Religio medici. To which is added, sir Digby's Observations. Also critical notes


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Side 224 - Lives through all life, extends through all extent, Spreads undivided, operates unspent; Breathes in our soul, informs our mortal part, As full, as perfect, in a hair as heart; As full, as perfect, in vile man that mourns, As the rapt seraph that adores and burns: To him no high, no low, no great, no small; He fills, he bounds, connects, and equals all.
Side 220 - Created half to rise, and half to fall: Great lord of all things, yet a prey to all; Sole judge of truth, in endless error hurl'd; The glory jest, and riddle of the world!
Side 220 - KNOW then thyself, presume not God to scan, The proper study of mankind is Man. Placed on this isthmus of a middle state, A being darkly wise, and rudely great; With too much knowledge for the sceptic side, With too much weakness for the stoic's pride, He hangs between; in doubt to act or rest...
Side 34 - Now nature is not at variance with art nor art with nature, they being both the servants of his providence ; art is the perfection of nature ; were the world now as it was the sixth day, there were yet a chaos ; nature hath made one world and art another. In brief, all things are artificial, for nature is the art of God.
Side 151 - I feel not in myself those common antipathies that I can discover in others: those national repugnances do not touch me, nor do I behold with prejudice the French, Italian, Spaniard, or Dutch...
Side 197 - There is surely a nearer apprehension of any thing that delights us in our dreams than in our waked senses. Without this I were unhappy ; for my awaked judgment discontents me, ever whispering unto me that I am from my friend ; but my friendly dreams in the night requite me, and make me think I am within his arms. I thank God for my happy dreams, as I do for my good rest...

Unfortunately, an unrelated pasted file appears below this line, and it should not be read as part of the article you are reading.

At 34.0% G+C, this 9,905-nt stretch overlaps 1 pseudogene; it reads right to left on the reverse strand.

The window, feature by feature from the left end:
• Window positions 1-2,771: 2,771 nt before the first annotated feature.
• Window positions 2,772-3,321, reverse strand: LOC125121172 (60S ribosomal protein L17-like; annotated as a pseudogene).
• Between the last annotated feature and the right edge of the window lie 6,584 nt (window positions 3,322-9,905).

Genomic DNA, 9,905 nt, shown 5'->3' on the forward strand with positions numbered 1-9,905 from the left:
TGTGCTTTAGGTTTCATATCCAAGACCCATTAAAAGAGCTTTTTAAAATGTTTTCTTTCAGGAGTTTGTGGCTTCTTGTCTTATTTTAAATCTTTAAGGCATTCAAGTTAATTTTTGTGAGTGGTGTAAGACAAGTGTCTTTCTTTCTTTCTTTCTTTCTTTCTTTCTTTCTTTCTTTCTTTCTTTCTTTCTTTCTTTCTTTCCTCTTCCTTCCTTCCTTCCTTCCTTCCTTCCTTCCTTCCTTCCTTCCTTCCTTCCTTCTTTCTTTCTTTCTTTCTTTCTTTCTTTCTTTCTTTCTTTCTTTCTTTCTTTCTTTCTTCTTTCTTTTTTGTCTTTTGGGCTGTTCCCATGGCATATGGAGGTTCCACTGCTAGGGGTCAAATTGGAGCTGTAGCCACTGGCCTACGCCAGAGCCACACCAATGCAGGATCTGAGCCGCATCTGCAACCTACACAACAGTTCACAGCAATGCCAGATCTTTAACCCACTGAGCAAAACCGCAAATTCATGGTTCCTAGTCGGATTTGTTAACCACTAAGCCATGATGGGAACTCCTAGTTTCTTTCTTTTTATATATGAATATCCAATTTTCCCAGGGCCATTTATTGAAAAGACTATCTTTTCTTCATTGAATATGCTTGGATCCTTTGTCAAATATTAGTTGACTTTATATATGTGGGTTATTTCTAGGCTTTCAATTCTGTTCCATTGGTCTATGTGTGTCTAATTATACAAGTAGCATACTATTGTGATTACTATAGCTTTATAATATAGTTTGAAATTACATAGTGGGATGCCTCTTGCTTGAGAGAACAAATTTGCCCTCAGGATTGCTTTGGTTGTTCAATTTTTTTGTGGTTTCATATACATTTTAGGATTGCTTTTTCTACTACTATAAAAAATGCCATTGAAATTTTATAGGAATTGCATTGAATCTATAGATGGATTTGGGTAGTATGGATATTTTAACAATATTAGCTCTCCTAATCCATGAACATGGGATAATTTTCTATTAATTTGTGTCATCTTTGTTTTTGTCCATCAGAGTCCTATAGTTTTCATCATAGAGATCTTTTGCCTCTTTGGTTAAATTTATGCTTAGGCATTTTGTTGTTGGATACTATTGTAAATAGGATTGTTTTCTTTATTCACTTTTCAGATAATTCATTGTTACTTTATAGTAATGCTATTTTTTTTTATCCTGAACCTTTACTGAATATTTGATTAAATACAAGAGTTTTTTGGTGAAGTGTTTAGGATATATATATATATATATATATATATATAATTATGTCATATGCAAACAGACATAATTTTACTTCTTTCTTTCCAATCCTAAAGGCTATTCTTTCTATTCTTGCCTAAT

Side 175 - Now, if we can bring our affections to look beyond the body and cast an eye upon the soul, we have found out the true object not only of friendship but charity ; and the greatest happiness that we can bequeath the soul is that wherein we all do place...
Side 186 - I could be content that we might procreate like trees, without conjunction, or that there were any way to perpetuate the world without this trivial and vulgar way of coition...
Side 201 - The night is come, like to the day ; Depart not thou, great God, away. Let not my sins, black as the night, Eclipse the lustre of thy light. Keep still in my horizon ; for to me The sun makes not the day, but thee. Thou whose nature cannot sleep, On my temples sentry keep ; Guard me 'gainst those watchful foes, Whose eyes are open while mine close.
Side 174 - I love my friend before myself, and yet methinks I do not love him enough: some few months hence my multiplied affection will make me believe I have not loved him at all. When I am from him, I am dead till I be with him; when I am with him, I am not satisfied, but would still be nearer him.

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